As part of a new â€œanti-racismâ€ push, George Mason University plans to discriminate based on race in favor of a faculty of color. On July 23, Dr. Gregory Washington, the president of GMU, announcedÂ that â€œWe will develop specific mechanisms in the promotion and tenure process that recognize the invisible and uncredited emotional labor that people of color expend to learn, teach, discover, and work on campus.â€
Dr. Washington announced these proposals in the context of the â€œnational conversationâ€ about race following â€œthe murder of George Floyd.â€ His goal is â€œestablishing George Mason University as a national exemplar of anti-racism,â€ with a â€œmetric-driven,â€ mandatory â€œvisionâ€ of â€œanti-racismâ€ to be pursued by each â€œcollege and school,â€ incorporated into the â€œuniversityâ€™s planning and budgeting process.â€
That includes a â€œTask Force on Anti-Racism,â€ â€œsystems and standards of anti-racism,â€ â€œrequired diversity, inclusion, and well-being coursework,â€ and the mandatory inclusion of an â€œanti-racism statement on all syllabi.â€ An initial $5 million is pledged for campus initiatives promoting anti-racism and diversity.
But legally speaking, the changes he proposes to the promotion and tenure process are themselves racially discriminatory. It is not just â€œpeople of colorâ€ who â€œexpendâ€ â€œuncreditedâ€ labor, yet the mechanisms he proposes only recognize such contributions from minorities, not whites. With certain exceptions, the civil-rights laws forbid discrimination against whites. This racial discrimination is unconstitutional. (White faculty sometimes tutor and help disadvantaged and minority students, sit on diversity committees, orÂ serve as advisorsÂ to minority student groups).
A government entity like George Mason University can only engage in racial discrimination against whites if it has a compelling reason for doing so, and the discrimination against whites is necessary and narrowly tailored. Outside the context of college admissions, race is only supposed to be used as a â€œlast resort,â€ after race-neutral alternatives have been tried. (SeeÂ Bartlett v. StricklandÂ (2009)).
A racial preference in favor of minorities requiresÂ prima facieÂ evidence that the institution using it engaged in recent, widespread discrimination against those minority groups. That means the institutionâ€™s own discrimination, not discrimination against the minority group by others in society. For example, the Supreme Court ruled that the City of Richmond could not give blacks racial preferences in city contracts based on discrimination by other people. (SeeÂ Richmond v. J.A. Croson Co.Â (1989)).
President Washington says that â€œnot everyone at Mason feels equal or is treated equally.â€ But if there are individual instances of black students or faculty not being â€œtreated equallyâ€ at Mason, the solution is to treat them equally and compensate them for any discrimination they have suffered â€” not discriminate in favor of people of color as a group. Evidence of widespread discrimination, not just a few individual instances of discrimination, has to be shown to justify using a racial preference. (See, e.g.,Â Middleton v. City of FlintÂ (1996)).
Also, black peopleâ€™s history of discrimination does not justify preferences in favor of â€œpeople of colorâ€ in general. Past discrimination against one racial minority (such as black people) does not justify racial preferences for another minority group (such as Asians or Eskimos). The Supreme Court faulted the City of Richmond for including Eskimos and Aleuts in an affirmative-action program when there was no history of discrimination against such groups. (SeeÂ Richmond v. J.A. Croson Co.Â (1989)).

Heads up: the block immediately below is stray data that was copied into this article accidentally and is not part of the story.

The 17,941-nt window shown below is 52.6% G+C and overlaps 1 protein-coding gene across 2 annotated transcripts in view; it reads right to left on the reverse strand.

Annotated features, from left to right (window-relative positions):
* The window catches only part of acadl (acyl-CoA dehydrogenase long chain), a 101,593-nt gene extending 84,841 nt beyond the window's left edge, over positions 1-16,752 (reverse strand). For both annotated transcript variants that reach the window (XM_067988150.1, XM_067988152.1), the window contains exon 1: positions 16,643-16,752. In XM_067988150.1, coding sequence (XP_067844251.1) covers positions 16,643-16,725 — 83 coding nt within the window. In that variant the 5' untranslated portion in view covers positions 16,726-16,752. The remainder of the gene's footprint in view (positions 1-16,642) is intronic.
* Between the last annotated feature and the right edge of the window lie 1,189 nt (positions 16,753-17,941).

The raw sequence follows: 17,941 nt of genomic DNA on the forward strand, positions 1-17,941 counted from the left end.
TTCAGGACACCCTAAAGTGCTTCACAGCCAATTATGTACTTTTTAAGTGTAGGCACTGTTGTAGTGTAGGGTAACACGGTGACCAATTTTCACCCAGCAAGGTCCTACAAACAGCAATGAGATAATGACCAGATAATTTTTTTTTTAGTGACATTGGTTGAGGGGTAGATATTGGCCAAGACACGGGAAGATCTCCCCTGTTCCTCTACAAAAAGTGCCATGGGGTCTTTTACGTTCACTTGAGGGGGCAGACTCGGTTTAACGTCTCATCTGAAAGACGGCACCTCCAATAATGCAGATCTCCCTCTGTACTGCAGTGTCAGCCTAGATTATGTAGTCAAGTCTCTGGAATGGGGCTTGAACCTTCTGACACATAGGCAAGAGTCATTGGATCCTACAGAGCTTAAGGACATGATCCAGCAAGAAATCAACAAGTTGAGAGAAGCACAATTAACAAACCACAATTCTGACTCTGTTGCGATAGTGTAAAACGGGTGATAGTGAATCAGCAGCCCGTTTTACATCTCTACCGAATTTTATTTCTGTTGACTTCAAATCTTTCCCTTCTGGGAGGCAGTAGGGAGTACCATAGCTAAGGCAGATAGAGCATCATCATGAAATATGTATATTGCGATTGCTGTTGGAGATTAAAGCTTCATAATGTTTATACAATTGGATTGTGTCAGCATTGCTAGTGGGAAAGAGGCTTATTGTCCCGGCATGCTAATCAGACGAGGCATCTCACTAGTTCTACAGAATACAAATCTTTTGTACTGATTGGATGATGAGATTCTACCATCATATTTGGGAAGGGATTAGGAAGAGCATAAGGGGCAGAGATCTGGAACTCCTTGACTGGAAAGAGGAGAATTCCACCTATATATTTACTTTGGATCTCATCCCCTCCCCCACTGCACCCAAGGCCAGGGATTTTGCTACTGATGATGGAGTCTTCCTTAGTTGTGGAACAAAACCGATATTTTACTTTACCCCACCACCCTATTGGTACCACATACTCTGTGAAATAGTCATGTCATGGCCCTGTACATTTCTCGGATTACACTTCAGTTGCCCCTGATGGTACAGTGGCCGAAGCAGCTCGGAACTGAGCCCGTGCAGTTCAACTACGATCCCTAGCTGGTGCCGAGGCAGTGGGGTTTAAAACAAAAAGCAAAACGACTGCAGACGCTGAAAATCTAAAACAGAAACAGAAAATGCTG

Courts have struck down racial set-asides when they included minority groups such as Asians that lacked black peopleâ€™s history of being discriminated against by the government using the racial preference. (SeeÂ L. Feriozzi Concrete Co. v. Casino Reinvestment Dev. Auth.Â (2001)).
President Washington has mentioned the fact that GMUâ€™s faculty are whiter than its student body. But that is legally irrelevant and not a reason to use race in faculty hiring. The faculty have special qualifications that students do not, and faculty were mostly hired at a time when the qualified applicant pool was whiter than it is today, due to Americaâ€™s changing demographics. Comparing the racial breakdown of faculty to students is like comparing apples to oranges, legally speaking. The Supreme Court said that not even unintentional discrimination (â€œdisparate impactâ€) is shown by comparing the racial breakdown of different components of an institution that have very different qualifications. It did that in rejecting a discrimination lawsuit against an employer that had an overwhelmingly white skilled workforce, and an overwhelmingly minority unskilled workforce. (SeeÂ Wards Cove Packing Co. v. AtonioÂ (1989))
Moreover, most courts say that the government can use race-based affirmative action only to remedyÂ intentionalÂ discrimination. (See, e.g.,Â Builders Association v. County of CookÂ (2001);Â People Who Care v. Rockford Board of EducationÂ (1997);Â Michigan Road Builders v. MillikenÂ (1987)).
Nor can GMU give racial preferences to achieve â€œdiversity.â€ Race can constitutionally be considered in student admissions, but only when it is necessary to achieve diversity. Unlike some elite colleges, GMU would be diverse even without considering race. For example, a school that would have been 20% minority even without using raceÂ was forbiddenÂ to consider applicantsâ€™ race, because it was already diverse enough.